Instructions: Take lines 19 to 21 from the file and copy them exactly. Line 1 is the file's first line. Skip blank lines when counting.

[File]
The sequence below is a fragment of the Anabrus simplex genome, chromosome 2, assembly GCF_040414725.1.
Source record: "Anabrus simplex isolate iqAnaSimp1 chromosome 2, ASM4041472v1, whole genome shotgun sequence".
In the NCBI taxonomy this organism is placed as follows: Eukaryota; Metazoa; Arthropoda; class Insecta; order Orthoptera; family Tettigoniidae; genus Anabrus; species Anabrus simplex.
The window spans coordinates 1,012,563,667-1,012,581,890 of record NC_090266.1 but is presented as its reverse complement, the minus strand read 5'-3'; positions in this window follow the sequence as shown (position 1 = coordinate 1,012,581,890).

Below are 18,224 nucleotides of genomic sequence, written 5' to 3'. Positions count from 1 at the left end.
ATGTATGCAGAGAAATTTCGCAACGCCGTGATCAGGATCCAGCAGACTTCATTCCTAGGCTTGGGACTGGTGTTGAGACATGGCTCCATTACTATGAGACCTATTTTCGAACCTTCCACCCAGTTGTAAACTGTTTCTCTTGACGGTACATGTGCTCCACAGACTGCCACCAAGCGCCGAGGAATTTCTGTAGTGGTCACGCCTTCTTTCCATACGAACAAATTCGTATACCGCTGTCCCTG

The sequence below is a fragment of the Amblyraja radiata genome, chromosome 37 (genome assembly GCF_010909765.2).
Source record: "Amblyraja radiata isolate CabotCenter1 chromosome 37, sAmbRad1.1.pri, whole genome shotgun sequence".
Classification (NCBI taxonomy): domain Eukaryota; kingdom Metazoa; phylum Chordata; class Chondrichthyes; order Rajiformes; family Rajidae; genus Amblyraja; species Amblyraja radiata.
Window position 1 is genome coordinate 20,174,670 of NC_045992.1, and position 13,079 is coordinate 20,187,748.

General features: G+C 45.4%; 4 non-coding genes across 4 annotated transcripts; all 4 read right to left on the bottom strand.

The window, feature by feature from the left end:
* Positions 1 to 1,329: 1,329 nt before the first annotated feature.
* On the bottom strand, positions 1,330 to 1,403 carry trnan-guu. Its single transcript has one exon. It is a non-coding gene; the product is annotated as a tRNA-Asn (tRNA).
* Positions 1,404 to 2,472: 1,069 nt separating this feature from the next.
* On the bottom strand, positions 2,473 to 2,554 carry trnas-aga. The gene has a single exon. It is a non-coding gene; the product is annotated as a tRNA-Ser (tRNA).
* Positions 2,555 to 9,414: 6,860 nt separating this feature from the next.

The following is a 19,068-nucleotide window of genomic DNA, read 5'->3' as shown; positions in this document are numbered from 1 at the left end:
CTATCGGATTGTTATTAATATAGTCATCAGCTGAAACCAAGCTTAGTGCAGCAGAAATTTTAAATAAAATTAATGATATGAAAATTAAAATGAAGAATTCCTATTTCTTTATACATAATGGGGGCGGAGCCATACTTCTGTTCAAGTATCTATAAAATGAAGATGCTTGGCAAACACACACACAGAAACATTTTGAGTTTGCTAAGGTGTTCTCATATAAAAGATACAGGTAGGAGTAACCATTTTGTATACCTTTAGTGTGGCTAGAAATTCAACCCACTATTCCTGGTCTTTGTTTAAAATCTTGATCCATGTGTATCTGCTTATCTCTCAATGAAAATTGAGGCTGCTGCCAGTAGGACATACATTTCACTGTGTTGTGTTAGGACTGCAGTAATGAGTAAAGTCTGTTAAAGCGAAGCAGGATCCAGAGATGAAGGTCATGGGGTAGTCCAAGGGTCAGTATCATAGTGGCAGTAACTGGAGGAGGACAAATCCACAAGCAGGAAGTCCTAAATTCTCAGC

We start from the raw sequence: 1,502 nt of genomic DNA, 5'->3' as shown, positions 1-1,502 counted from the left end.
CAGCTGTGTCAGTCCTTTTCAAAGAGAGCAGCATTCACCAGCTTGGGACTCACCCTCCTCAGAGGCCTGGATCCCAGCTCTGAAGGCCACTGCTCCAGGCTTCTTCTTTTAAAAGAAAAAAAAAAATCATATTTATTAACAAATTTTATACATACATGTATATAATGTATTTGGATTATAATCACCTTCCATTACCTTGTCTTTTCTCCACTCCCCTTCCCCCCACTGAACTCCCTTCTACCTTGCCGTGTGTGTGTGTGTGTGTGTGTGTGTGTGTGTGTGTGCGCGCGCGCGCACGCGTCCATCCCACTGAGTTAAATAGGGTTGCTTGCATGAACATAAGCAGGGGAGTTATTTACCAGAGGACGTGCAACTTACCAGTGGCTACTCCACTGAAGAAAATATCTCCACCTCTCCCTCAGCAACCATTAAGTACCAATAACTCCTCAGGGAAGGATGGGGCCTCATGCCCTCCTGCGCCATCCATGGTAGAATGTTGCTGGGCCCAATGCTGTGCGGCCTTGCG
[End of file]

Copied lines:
CTATCGGATTGTTATTAATATAGTCATCAGCTGAAACCAAGCTTAGTGCAGCAGAAATTTTAAATAAAATTAATGATATGAAAATTAAAATGAAGAATTCCTATTTCTTTATACATAATGGGGGCGGAGCCATACTTCTGTTCAAGTATCTATAAAATGAAGATGCTTGGCAAACACACACACAGAAACATTTTGAGTTTGCTAAGGTGTTCTCATATAAAAGATACAGGTAGGAGTAACCATTTTGTATACCTTTAGTGTGGCTAGAAATTCAACCCACTATTCCTGGTCTTTGTTTAAAATCTTGATCCATGTGTATCTGCTTATCTCTCAATGAAAATTGAGGCTGCTGCCAGTAGGACATACATTTCACTGTGTTGTGTTAGGACTGCAGTAATGAGTAAAGTCTGTTAAAGCGAAGCAGGATCCAGAGATGAAGGTCATGGGGTAGTCCAAGGGTCAGTATCATAGTGGCAGTAACTGGAGGAGGACAAATCCACAAGCAGGAAGTCCTAAATTCTCAGC

We start from the raw sequence: 1,502 nt of genomic DNA, 5'->3' as shown, positions 1-1,502 counted from the left end.
CAGCTGTGTCAGTCCTTTTCAAAGAGAGCAGCATTCACCAGCTTGGGACTCACCCTCCTCAGAGGCCTGGATCCCAGCTCTGAAGGCCACTGCTCCAGGCTTCTTCTTTTAAAAGAAAAAAAAAAATCATATTTATTAACAAATTTTATACATACATGTATATAATGTATTTGGATTATAATCACCTTCCATTACCTTGTCTTTTCTCCACTCCCCTTCCCCCCACTGAACTCCCTTCTACCTTGCCGTGTGTGTGTGTGTGTGTGTGTGTGTGTGTGTGTGTGCGCGCGCGCGCACGCGTCCATCCCACTGAGTTAAATAGGGTTGCTTGCATGAACATAAGCAGGGGAGTTATTTACCAGAGGACGTGCAACTTACCAGTGGCTACTCCACTGAAGAAAATATCTCCACCTCTCCCTCAGCAACCATTAAGTACCAATAACTCCTCAGGGAAGGATGGGGCCTCATGCCCTCCTGCGCCATCCATGGTAGAATGTTGCTGGGCCCAATGCTGTGCGGCCTTGCG